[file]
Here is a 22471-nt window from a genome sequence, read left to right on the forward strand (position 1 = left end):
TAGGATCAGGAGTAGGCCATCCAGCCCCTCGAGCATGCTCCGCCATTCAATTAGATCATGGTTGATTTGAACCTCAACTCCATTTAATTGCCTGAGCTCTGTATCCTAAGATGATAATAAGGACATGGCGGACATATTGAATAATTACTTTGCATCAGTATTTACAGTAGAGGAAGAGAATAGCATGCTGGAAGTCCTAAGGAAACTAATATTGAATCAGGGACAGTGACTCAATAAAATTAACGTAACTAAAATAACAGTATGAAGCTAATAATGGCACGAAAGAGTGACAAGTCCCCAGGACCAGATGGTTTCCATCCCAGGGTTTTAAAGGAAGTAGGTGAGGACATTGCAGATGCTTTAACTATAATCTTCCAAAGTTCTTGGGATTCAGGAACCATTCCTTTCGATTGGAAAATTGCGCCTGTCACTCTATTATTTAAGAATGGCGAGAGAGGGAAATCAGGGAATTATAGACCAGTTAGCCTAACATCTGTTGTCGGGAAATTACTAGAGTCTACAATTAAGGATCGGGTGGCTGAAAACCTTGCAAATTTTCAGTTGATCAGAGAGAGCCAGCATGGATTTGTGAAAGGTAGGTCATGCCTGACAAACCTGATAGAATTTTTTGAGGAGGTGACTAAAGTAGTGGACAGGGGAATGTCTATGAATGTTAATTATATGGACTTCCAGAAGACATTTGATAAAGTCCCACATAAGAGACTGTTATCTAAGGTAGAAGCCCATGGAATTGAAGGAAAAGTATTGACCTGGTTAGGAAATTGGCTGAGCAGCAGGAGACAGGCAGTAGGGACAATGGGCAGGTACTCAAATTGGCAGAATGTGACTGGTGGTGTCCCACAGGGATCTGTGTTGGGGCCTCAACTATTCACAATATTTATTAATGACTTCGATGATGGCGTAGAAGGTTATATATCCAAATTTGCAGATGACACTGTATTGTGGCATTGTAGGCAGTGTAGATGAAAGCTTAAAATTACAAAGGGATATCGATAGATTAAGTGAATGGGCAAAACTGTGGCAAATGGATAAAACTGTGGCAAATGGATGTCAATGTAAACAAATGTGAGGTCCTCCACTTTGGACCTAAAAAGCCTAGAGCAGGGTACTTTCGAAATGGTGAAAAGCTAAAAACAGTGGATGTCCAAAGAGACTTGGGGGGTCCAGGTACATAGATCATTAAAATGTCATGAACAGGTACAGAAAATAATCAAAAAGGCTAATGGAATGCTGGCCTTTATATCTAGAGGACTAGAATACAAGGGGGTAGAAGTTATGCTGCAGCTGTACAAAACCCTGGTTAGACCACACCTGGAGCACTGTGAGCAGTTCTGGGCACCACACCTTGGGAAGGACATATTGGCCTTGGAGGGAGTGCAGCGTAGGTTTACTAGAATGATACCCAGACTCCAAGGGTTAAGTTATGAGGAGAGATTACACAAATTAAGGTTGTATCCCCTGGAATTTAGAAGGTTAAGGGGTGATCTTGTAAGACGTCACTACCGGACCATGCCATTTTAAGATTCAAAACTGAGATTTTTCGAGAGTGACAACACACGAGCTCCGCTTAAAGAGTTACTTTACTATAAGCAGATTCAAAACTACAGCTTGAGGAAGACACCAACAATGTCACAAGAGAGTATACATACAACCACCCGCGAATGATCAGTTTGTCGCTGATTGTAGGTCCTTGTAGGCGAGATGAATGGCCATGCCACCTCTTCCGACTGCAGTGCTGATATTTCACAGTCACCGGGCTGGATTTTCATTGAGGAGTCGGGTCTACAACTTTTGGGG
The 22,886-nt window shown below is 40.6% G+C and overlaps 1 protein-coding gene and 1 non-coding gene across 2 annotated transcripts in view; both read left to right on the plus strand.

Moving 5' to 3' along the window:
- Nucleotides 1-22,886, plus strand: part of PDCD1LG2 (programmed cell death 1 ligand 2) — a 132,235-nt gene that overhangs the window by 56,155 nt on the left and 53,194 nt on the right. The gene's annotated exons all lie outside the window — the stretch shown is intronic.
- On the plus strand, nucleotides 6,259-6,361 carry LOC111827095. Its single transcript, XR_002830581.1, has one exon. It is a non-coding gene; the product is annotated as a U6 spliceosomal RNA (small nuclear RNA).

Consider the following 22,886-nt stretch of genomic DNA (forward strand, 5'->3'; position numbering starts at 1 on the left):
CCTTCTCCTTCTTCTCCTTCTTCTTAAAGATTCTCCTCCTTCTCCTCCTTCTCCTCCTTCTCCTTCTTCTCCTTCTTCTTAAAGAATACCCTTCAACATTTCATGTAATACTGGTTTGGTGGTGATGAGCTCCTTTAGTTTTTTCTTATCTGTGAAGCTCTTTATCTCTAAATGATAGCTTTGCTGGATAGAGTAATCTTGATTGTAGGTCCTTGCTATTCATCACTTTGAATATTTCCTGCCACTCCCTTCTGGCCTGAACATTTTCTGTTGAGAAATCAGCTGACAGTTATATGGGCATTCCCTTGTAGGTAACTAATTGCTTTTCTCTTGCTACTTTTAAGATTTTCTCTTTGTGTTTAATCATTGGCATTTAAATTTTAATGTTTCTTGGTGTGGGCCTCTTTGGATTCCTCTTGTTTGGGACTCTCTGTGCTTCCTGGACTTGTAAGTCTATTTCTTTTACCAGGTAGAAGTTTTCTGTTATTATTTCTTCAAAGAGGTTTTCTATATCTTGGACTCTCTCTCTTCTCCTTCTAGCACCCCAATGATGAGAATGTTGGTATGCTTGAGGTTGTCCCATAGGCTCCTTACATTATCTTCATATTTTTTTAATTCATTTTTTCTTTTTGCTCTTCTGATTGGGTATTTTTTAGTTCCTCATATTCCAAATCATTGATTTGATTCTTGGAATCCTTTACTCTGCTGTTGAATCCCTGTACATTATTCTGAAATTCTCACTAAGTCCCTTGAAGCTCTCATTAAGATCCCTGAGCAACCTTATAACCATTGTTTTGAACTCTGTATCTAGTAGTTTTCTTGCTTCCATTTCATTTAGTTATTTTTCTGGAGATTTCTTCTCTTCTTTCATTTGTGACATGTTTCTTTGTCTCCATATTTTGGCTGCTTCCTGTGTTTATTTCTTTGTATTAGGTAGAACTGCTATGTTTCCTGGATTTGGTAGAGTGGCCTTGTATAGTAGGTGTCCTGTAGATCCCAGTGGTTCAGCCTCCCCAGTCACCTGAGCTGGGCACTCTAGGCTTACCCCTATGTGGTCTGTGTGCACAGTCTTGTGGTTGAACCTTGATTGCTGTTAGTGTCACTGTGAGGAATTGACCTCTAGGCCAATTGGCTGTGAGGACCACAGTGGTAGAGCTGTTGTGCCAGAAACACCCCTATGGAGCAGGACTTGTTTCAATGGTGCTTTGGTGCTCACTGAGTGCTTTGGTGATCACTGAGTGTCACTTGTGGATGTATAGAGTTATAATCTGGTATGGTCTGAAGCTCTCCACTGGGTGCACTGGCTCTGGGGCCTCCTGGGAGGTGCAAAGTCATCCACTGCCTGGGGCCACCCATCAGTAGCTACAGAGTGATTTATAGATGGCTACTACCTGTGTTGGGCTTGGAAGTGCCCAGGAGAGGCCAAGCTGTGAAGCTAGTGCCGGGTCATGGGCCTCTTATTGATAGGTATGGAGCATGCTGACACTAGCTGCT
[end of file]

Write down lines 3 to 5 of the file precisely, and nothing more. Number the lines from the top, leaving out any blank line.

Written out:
The 22,886-nt window shown below is 40.6% G+C and overlaps 1 protein-coding gene and 1 non-coding gene across 2 annotated transcripts in view; both read left to right on the plus strand.

Moving 5' to 3' along the window:
- Nucleotides 1-22,886, plus strand: part of PDCD1LG2 (programmed cell death 1 ligand 2) — a 132,235-nt gene that overhangs the window by 56,155 nt on the left and 53,194 nt on the right. The gene's annotated exons all lie outside the window — the stretch shown is intronic.